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How the ACA Affects Senior Citizens

From requiring prescription drugs to managing common conditions such as high blood pressure and cholesterol, older Americans have a number of health concerns to consider.

With regard to senior citizens,  the Affordable Care Act (ACA) — also known as ObamaCare) — has increased the number of preventive care services available to seniors at no additional out-of-pocket cost.

What Medical Coverage Does ObamaCare Offer to Seniors?

The majority older Americans over the age of 65 are eligible for Medicare. Those enrolled in Medicare Part A (which covers hospitalizations and limited nursing home care, and is free for most beneficiaries) are not eligible for Marketplace coverage. In fact, it is illegal for an insurance company to sell a Marketplace plan to anyone enrolled in Medicare Part A.

For those who do purchase insurance, the ACA provided all Americans with a set bundle of essential health benefits required of all Marketplace-approved plans and any plan sold in the individual or small- group market outside of a Marketplace. Some of these essential health benefits are especially useful to seniors who are ineligible for Medicare. They include:

  • Preventive and wellness services
    This essential health benefit allows seniors to receive preventive care benefits, such as blood pressure and cholesterol screenings, aspirin use for prevention of heart disease for men and women of a certain age, and many others, for a variety of conditions. Adults over the age of 50 are eligible for colorectal cancer screenings, as well.
  • Laboratory services
    When seniors have blood taken to screen for a health condition or are managing a diagnosed chronic condition such as diabetes or high cholesterol, the provision covers the cost of laboratory services.
  • Rehabilitative/Habilitative services and devices
    Older adults who have had a stroke, a fall, or other major health event that would require them to have rehabilitative or habilitative services or devices, such as walkers or other items to aid their recovery, would receive this benefit. Retirees ineligible for Medicare following a major illness may greatly benefit from this ACA provision.

Additional Benefits to Seniors on Medicare

One of the biggest health care challenges for seniors enrolled in Medicare was the “donut hole” coverage gap in the standard Medicare Part D prescription plan. This gap required seniors to pay the full cost of their medications on top of premiums. Currently, the gap occurs when Medicare beneficiaries’ out-of-pocket costs for prescriptions top $2,850 and coverage resumes when a senior pays more than $4,550. The ACA provides older Americans with improved coverage each year until the “donut hole” is completely closed in 2020.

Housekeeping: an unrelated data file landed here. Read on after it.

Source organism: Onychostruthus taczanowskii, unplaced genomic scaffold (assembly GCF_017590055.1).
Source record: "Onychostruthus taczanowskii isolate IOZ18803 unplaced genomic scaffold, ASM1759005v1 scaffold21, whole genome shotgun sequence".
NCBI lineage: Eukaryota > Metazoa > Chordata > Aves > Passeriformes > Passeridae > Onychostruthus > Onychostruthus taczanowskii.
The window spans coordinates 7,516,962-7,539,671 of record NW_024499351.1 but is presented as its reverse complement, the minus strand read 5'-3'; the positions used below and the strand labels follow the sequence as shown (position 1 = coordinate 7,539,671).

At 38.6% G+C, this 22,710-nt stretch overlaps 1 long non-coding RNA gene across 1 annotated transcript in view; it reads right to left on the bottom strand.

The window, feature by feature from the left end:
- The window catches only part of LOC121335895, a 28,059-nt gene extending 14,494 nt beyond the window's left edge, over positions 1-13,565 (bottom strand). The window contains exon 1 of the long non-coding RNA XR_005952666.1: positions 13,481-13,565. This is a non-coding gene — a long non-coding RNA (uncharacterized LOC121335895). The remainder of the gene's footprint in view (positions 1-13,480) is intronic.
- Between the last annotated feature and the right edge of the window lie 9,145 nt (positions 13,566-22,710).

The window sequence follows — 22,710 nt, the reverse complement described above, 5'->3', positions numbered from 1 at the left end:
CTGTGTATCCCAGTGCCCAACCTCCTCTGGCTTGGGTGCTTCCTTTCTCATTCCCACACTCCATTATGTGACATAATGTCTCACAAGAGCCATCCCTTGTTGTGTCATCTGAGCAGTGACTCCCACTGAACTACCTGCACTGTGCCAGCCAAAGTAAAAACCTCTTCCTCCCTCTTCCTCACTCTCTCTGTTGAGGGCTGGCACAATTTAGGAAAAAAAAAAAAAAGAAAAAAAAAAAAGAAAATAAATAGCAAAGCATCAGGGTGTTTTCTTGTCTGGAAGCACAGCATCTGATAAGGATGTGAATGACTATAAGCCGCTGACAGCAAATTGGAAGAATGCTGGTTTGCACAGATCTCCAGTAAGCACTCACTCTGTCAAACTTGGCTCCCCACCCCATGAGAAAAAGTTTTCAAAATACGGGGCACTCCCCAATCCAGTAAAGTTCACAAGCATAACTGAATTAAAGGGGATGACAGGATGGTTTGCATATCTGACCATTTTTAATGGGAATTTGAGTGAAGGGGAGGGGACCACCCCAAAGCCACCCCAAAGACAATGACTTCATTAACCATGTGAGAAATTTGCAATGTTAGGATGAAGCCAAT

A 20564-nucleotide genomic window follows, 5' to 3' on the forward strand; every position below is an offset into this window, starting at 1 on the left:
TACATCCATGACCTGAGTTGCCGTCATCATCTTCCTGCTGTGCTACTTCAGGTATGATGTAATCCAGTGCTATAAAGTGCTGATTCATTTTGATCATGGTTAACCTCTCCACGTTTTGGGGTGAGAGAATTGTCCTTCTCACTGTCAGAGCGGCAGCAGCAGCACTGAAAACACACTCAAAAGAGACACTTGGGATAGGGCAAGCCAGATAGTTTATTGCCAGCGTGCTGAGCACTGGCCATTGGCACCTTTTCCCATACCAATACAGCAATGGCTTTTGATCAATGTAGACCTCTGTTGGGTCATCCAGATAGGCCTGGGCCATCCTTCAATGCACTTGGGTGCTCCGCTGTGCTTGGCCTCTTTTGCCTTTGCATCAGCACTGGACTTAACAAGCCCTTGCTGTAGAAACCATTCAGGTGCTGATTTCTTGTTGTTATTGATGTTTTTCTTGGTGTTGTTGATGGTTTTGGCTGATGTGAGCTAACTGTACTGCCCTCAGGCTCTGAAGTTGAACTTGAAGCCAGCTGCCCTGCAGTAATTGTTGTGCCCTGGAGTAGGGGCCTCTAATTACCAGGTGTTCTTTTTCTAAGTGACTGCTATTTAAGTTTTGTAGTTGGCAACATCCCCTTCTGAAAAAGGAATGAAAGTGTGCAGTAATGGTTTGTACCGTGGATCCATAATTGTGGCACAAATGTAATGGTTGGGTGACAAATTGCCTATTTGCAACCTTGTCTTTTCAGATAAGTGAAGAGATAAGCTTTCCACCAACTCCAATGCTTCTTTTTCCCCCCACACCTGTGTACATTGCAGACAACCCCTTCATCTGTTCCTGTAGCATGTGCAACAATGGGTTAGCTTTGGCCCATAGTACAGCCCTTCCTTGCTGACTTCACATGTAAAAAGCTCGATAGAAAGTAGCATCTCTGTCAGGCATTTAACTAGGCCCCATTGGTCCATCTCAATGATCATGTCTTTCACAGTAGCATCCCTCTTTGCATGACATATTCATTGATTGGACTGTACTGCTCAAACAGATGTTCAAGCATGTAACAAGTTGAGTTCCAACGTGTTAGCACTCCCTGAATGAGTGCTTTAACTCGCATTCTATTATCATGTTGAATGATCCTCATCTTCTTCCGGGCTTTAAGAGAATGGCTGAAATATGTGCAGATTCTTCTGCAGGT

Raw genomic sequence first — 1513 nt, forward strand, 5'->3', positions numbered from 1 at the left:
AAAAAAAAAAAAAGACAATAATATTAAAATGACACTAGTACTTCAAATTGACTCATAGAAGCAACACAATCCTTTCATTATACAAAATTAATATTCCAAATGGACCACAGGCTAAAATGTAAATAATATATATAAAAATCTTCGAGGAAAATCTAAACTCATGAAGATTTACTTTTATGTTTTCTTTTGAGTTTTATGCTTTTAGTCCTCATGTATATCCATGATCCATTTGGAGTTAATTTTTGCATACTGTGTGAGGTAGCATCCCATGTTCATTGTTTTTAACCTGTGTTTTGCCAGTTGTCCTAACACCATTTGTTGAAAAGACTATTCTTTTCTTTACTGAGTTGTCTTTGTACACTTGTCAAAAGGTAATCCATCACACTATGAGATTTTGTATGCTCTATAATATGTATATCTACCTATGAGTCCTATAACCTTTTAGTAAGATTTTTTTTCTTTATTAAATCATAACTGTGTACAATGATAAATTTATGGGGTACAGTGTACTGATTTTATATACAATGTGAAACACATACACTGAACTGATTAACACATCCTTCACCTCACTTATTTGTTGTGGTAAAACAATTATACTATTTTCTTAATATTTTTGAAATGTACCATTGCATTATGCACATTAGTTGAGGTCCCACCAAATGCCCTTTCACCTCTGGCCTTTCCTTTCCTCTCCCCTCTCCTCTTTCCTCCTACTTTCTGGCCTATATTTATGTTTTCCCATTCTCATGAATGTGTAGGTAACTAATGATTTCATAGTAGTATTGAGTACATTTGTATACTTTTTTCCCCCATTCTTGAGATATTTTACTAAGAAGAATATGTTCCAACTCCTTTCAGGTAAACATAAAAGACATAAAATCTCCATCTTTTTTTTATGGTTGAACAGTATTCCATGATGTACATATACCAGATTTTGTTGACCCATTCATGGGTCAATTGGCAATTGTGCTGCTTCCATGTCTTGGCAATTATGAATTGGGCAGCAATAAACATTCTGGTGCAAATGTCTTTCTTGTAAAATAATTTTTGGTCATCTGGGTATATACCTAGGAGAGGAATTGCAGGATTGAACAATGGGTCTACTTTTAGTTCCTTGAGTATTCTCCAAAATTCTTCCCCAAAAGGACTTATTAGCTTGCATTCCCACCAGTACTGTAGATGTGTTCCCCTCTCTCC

Lower-income seniors on Medicare also benefit from the ACA in a number of ways:

  • There are co-payments for in-home and community-based services covered by Medicare and Medicaid.
  • Widows and widowers have an easier time maintaining low-income eligibility.
  • More robust outreach programs are offered to eligible seniors who are able to enroll in the Medicare Part D Low Income Subsidy, saving them money on prescription drugs.

Seniors on Medicare across a broad range of income levels also stand to benefit from several other ACA provisions:

  • The Community Care Transitions Program (CCTP) aims to improve transitions in care, such as better hospital discharge planning, to avoid readmission to the hospital. The CCTP tests ways to connect seniors with community services and in-home care agencies to help ensure they stay healthy.
  • The ACA requires nursing homes to list their ownership, allowing greater transparency to those requiring round-the-clock care at a dedicated nursing facility. This helps guardians of older adults in need of care better research consumer reports and information on facilities that may be owned by the same group, but that operate under several different names.
  • States are now required to have a process for nursing homes to resolve complaints and to notify residents and their families/guardians well in advance if a facility is closing. This way, these residents and their loved ones can make other arrangements.

When Can Seniors Enroll for 2015 Benefits?

Medicare is available to Americans age 65 and older. Older adults who may not have qualified for Medicare in 2014 may now be eligible in 2015. But what about retirees who are old enough to retire but may not be eligible for Medicare?

These Americans can look to the Marketplace to purchase health insurance if they are no longer covered by employer-based health insurance or do not have retiree health benefits that carry over from an employer and into their retirement period. Individuals with retiree benefits are considered covered under the ACA and do not have to pay the fee associated with not having health coverage.

Open Enrollment for all Americans to obtain health care coverage through the Marketplace in 2015 begins on Nov. 15, 2014, and ends Feb. 15, 2015. Those who have recently retired may be eligible for a special enrollment period outside the 2015 Open Enrollment window.